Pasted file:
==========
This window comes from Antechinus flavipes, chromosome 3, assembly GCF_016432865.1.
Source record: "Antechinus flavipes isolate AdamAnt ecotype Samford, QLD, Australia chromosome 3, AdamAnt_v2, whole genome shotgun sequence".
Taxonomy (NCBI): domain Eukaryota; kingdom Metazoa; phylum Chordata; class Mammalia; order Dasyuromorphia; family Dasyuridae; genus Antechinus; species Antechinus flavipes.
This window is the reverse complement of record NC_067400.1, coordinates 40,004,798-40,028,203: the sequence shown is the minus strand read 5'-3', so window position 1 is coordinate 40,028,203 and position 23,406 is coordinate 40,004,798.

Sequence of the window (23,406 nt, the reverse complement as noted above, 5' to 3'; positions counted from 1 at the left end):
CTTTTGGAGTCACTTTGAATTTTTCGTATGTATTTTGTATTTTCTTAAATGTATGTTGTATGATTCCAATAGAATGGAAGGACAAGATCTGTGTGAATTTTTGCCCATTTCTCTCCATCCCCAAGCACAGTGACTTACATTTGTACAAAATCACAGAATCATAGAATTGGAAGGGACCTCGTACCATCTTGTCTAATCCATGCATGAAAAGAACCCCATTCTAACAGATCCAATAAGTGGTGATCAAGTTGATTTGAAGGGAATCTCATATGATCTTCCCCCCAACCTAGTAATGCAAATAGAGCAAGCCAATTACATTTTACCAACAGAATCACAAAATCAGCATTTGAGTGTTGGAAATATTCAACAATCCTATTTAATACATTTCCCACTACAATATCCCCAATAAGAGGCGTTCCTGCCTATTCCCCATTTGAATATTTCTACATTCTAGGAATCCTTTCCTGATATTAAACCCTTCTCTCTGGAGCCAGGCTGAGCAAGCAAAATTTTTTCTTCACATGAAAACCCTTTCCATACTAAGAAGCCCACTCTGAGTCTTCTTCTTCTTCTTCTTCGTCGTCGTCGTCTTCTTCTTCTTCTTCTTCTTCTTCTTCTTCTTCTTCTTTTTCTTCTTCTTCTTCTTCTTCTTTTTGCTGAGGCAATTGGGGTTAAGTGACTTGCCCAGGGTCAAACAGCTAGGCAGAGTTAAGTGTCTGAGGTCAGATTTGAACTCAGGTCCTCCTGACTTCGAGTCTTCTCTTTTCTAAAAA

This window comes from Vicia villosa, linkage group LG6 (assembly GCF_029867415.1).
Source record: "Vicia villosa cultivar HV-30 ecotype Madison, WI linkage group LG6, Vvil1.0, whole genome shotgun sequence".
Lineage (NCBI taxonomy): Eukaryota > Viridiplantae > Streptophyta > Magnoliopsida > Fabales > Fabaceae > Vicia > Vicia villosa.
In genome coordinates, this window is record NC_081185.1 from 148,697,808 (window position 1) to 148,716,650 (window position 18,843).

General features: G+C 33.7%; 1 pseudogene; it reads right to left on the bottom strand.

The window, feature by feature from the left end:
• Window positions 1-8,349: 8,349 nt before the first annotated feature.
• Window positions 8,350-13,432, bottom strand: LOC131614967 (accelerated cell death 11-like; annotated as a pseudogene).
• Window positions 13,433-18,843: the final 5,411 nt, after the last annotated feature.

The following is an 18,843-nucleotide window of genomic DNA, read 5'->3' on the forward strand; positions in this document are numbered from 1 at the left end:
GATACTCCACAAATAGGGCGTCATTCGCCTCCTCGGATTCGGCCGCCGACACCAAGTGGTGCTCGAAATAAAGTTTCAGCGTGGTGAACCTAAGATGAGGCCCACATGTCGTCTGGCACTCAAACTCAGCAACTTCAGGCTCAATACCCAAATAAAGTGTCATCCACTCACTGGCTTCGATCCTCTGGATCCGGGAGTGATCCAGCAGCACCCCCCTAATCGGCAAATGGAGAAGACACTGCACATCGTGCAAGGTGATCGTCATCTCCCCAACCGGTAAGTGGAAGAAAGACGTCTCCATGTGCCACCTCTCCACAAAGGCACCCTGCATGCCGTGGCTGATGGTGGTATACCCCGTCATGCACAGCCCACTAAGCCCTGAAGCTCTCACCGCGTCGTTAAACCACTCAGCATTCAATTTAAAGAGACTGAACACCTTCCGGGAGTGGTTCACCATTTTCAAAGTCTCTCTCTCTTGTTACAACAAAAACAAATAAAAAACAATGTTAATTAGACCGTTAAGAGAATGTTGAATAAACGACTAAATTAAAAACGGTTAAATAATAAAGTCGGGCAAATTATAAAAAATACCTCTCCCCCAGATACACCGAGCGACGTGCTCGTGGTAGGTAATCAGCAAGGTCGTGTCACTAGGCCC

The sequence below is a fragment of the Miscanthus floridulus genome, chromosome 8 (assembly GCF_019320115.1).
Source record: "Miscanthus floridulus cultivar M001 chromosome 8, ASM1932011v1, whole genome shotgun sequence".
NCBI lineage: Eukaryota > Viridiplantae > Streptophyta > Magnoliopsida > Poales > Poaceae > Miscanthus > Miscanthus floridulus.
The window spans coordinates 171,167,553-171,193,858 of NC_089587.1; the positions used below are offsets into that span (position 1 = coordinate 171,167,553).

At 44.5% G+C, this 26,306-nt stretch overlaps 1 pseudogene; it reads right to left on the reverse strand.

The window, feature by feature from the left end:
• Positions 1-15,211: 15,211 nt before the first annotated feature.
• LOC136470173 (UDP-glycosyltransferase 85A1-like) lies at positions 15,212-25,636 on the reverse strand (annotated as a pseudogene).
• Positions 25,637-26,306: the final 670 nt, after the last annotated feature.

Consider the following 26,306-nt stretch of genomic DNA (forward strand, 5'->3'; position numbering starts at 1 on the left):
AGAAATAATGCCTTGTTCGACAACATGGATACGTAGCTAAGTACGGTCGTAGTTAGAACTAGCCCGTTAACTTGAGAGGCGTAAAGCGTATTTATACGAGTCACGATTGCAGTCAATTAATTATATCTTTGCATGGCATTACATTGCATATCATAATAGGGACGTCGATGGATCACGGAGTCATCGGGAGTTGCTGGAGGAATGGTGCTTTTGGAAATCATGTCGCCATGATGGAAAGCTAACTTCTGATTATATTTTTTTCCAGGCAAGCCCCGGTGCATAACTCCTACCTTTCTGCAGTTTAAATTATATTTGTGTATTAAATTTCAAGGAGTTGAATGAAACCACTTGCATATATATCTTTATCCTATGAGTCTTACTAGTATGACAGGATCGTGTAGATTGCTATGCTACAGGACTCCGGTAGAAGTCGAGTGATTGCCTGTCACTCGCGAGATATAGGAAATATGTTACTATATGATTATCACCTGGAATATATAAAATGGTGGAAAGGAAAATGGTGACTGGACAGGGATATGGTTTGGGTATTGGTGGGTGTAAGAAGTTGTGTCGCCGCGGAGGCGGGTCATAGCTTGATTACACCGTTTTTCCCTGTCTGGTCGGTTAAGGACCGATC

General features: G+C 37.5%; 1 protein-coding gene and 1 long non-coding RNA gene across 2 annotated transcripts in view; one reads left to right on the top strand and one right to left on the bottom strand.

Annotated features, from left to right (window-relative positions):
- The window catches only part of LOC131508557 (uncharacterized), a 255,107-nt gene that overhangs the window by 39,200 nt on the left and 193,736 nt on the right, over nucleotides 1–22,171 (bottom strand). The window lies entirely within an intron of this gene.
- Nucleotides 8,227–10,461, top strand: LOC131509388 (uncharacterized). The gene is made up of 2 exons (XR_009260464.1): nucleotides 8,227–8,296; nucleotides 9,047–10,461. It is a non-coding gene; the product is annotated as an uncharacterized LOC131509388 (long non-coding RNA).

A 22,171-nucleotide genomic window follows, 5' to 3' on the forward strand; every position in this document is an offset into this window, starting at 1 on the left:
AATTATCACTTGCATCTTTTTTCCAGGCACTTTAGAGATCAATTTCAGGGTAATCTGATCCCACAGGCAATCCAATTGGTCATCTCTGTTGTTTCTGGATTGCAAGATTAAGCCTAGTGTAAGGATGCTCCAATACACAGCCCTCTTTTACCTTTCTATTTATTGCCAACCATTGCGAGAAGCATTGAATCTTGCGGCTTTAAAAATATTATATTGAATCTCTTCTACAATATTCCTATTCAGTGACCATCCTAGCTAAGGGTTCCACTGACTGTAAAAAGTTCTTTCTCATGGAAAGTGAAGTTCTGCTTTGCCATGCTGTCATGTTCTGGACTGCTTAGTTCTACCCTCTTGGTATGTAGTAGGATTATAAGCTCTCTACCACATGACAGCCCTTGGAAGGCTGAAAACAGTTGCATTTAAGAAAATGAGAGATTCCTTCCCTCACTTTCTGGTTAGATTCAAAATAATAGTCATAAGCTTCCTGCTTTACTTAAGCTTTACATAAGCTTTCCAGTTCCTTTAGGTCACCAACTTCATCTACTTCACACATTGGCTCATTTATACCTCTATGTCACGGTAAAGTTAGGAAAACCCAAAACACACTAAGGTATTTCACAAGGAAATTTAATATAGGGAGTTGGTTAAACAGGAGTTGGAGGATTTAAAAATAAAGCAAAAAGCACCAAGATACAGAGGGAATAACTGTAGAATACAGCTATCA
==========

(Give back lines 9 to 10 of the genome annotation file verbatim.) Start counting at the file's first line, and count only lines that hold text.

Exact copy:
Lineage (NCBI taxonomy): Eukaryota > Viridiplantae > Streptophyta > Magnoliopsida > Fabales > Fabaceae > Vicia > Vicia villosa.
In genome coordinates, this window is record NC_081185.1 from 148,697,808 (window position 1) to 148,716,650 (window position 18,843).